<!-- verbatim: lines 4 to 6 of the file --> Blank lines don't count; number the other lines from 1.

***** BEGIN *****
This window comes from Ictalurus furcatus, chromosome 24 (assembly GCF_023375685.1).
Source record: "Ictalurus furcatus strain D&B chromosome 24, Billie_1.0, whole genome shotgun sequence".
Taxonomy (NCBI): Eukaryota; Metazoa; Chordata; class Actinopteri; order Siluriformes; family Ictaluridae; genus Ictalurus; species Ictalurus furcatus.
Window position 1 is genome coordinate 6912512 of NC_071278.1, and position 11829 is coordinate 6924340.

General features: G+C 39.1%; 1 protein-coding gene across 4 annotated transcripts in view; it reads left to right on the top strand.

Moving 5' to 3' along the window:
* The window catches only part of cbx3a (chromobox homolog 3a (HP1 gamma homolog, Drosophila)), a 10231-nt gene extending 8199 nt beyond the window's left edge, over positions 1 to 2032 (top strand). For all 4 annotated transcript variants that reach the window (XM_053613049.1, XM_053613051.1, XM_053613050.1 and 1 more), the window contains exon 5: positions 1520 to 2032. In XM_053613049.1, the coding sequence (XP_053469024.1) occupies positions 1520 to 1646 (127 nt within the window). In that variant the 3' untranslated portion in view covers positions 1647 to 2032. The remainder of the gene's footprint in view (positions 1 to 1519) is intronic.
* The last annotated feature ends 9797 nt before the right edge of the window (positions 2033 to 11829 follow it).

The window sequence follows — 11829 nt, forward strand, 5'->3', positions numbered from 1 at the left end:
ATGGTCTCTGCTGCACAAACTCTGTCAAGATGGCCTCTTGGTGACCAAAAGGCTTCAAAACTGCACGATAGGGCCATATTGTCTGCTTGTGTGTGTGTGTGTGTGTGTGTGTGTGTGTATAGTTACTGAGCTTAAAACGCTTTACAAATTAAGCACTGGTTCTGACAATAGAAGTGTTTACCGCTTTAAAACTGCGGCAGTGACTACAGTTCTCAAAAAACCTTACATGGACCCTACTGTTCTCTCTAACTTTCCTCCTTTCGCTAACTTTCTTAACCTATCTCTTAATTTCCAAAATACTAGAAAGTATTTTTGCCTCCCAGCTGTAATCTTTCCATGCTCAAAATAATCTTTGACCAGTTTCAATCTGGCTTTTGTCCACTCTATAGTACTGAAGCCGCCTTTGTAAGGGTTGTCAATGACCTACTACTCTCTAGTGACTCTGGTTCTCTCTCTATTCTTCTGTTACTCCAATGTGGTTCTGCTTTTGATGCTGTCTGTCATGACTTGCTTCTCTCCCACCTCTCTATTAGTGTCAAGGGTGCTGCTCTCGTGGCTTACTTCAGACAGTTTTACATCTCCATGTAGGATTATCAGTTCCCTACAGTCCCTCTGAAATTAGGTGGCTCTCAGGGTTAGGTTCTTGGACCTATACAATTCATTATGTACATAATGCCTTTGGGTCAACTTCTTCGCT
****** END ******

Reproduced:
Window position 1 is genome coordinate 6912512 of NC_071278.1, and position 11829 is coordinate 6924340.

General features: G+C 39.1%; 1 protein-coding gene across 4 annotated transcripts in view; it reads left to right on the top strand.

Moving 5' to 3' along the window: